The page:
Plants To Perfume: How It's Made
Everyone knows that perfume comes in a bottle, but do you know the process that gets it there?
Now, there are a few different ways depending on if it's a synthetic perfume, an all-natural perfume, or a blend of both. Each process is unique and helps determine whether a perfume is natural or synthetic.
There are 6 ways for the oils of plants and flowers to be extracted and crafted into perfume.
1. Steam Distillation: Steam passes through the plants or flowers which causes the essential oil to turn into a gas. This gas is then passed through tubes, cooled, and then liquified.
2. Boiling: Typically used with flower petals, they are simply boiled to release the essential oils.
3. Solvent Extraction: Flowers are placed in large tanks that rotate. Benzene (organic chemical compound) or Petroleum Ether (laboratory solvent) are then poured over them to extract the essential oils and dissolve the petals. Once dissolved, a waxy material, containing the essential oils, is left and set into ethyl alcohol. It is then rinsed and heat is applied to dissolve any alcohol, leaving a high concentration of perfume oil.
4. Enfleurage: Plants and flowers are first spread out on greased glass sheets then placed between wooden frames. The glasses are then covered in vegetable or animal fat that is odorless and highly purified. Once the oils are extracted, old petals are removed by hand and new petals are placed. When there is enough essential oil, the fat and grease is dissolved in alcohol leaving only the essential oil. This process is labor-intensive and very expensive.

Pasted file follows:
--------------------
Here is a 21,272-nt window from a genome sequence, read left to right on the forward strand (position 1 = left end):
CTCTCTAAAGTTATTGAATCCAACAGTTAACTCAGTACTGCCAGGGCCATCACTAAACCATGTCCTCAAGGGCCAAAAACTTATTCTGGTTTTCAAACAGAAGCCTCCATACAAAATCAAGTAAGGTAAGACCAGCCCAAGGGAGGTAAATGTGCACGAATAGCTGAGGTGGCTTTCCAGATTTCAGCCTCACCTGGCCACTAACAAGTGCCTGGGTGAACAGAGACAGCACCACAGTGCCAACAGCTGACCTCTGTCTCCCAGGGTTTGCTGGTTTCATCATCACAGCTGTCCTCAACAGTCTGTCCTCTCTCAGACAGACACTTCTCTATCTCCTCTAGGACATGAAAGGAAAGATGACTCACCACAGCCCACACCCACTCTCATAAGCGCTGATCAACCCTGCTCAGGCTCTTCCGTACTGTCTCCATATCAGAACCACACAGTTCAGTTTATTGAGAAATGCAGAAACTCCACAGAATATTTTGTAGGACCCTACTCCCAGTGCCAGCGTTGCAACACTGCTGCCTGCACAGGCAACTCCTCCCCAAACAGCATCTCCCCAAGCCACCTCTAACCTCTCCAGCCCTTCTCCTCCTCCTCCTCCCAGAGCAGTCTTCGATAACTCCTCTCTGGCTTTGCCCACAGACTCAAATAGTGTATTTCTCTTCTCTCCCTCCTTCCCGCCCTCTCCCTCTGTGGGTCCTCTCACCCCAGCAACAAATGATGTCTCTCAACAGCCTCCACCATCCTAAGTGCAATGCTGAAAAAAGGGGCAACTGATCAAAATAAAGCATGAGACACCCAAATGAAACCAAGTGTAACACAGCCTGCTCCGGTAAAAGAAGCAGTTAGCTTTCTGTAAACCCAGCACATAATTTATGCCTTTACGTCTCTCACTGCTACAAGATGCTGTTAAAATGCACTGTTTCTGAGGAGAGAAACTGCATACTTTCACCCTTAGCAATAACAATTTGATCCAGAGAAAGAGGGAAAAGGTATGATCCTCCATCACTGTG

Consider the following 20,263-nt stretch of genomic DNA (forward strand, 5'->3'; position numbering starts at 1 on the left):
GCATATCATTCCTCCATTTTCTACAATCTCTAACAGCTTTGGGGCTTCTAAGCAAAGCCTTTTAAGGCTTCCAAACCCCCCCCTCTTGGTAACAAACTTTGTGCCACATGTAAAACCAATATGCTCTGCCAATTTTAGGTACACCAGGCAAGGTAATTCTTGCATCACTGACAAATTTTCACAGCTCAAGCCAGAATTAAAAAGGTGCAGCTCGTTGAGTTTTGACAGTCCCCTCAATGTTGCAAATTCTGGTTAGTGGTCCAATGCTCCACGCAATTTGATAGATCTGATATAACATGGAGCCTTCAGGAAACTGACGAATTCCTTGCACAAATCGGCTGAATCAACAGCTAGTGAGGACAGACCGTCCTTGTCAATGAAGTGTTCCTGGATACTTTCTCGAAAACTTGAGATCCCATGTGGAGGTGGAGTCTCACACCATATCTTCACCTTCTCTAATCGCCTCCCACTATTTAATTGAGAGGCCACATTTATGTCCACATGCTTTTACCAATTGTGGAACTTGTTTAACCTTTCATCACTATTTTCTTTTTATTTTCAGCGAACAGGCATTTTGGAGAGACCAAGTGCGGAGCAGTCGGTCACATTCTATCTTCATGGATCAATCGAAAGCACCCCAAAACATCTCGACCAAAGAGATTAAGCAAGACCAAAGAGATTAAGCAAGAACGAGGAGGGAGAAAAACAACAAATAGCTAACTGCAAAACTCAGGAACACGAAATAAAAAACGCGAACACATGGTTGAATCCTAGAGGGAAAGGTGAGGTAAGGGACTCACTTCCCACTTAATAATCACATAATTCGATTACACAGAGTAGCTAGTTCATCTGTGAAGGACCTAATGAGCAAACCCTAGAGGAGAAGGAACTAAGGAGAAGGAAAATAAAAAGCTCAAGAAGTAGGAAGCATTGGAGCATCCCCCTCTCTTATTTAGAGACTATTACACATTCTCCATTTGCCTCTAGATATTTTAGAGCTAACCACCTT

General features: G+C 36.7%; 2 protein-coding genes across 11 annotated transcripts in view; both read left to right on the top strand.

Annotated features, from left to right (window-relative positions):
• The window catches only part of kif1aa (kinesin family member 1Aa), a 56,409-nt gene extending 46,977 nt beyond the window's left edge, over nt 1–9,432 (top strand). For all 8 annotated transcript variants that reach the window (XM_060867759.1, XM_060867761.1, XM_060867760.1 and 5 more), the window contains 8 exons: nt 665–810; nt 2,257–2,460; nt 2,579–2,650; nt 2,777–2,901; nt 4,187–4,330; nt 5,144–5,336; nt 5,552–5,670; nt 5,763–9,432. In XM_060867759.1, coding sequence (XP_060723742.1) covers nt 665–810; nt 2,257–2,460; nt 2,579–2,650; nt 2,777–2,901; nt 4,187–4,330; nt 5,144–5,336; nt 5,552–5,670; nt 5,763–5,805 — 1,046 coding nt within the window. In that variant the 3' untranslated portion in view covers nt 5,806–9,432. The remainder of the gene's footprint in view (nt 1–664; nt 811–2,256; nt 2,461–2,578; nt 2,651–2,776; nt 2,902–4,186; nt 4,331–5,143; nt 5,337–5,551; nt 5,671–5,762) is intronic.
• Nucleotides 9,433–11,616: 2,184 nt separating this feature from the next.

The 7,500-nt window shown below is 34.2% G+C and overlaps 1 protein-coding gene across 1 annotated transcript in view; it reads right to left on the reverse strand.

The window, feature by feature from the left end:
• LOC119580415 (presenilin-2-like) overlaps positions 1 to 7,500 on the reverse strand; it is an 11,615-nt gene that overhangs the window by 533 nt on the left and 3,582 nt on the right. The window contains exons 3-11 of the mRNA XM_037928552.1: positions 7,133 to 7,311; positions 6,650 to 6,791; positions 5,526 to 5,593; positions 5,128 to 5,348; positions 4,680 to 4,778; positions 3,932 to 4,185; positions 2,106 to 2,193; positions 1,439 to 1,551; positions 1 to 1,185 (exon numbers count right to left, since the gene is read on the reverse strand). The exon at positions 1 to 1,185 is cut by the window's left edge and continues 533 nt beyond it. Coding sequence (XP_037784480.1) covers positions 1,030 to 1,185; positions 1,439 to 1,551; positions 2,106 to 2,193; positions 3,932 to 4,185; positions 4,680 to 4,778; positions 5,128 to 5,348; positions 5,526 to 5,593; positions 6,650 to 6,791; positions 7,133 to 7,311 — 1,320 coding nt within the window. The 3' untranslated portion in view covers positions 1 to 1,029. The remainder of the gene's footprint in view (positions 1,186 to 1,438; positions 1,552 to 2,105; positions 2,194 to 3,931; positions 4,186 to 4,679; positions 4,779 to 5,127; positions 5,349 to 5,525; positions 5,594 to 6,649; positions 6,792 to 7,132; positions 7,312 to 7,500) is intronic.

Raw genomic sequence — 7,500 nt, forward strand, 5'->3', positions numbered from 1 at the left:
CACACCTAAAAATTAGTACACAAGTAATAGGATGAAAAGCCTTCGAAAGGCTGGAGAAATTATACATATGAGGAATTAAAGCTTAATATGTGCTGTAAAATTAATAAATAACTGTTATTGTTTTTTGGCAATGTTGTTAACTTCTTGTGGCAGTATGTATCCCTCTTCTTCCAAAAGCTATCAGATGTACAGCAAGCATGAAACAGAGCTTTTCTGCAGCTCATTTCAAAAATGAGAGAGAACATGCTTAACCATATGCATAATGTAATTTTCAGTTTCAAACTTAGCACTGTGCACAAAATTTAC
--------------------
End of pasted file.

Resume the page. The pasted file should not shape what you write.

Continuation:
5. Maceration: Almost exactly the same as enfleurage, but warm fat is used.
6. Expression: this is where peels (typically from fruits) are compressed or squeezed to release the oils. This is the most economically feasible method.
All of these methods are used within the industry by companies that use essential oils in their products.
*vegan companies will use vegetable fat if they use the enfleurage or maceration methods.
From The Lab
There are 3 ways that synthetic fragrances can be created. Obviously these are all made in a lab using chemicals but it is broken down like so:
1. Full Synthetics: These are made from petroleum byproducts.
2. Semi-Synthetics: Natural scents that are modified by artificial means.
3. Natural Isolates: These are between natural and synthetic. They are created by isolating a single scent from a complex aroma (taking part of a scent) by using chemicals to extract it.
This is simply taking processes from both natural means and synthetic means and then combining the final products to create a fragrance. With FDA regulations being a bit blurry, this allows companies to claim "all-natural" even when using synthetics.
Even though we're all-natural, we won't knock synthetic down. There are some companies using safer synthetics, meaning they have been tested and don't contain harmful chemicals such as parabens, phthalates, sulfates, etc. We're definitely cool with them. It's companies that don't regulate anything that you really have to watch for. These chemicals could include hormone distributors and possible carcinogens.
It's up to you to research the company and find out what exactly is going into your products and what you allow on your body.